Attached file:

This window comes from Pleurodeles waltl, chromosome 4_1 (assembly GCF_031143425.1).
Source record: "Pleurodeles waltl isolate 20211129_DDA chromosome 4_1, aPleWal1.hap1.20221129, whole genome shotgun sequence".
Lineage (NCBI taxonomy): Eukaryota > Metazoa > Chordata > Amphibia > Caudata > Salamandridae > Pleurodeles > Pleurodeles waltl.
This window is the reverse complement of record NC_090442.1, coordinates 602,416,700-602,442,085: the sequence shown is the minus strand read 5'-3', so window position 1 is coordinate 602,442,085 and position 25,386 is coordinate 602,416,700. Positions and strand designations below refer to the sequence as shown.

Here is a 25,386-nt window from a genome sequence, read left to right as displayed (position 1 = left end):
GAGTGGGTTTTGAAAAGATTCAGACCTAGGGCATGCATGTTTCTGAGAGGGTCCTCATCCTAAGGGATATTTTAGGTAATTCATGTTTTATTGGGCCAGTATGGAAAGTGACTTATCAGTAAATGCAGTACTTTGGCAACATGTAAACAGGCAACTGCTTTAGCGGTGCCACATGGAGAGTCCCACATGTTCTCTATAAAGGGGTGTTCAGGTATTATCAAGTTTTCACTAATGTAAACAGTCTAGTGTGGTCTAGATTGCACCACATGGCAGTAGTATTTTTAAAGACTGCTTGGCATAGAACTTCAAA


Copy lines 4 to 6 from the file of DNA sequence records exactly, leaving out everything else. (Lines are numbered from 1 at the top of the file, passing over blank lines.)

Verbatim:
This window is the reverse complement of record NC_090442.1, coordinates 602,416,700-602,442,085: the sequence shown is the minus strand read 5'-3', so window position 1 is coordinate 602,442,085 and position 25,386 is coordinate 602,416,700. Positions and strand designations below refer to the sequence as shown.

Here is a 25,386-nt window from a genome sequence, read left to right as displayed (position 1 = left end):
GAGTGGGTTTTGAAAAGATTCAGACCTAGGGCATGCATGTTTCTGAGAGGGTCCTCATCCTAAGGGATATTTTAGGTAATTCATGTTTTATTGGGCCAGTATGGAAAGTGACTTATCAGTAAATGCAGTACTTTGGCAACATGTAAACAGGCAACTGCTTTAGCGGTGCCACATGGAGAGTCCCACATGTTCTCTATAAAGGGGTGTTCAGGTATTATCAAGTTTTCACTAATGTAAACAGTCTAGTGTGGTCTAGATTGCACCACATGGCAGTAGTATTTTTAAAGACTGCTTGGCATAGAACTTCAAA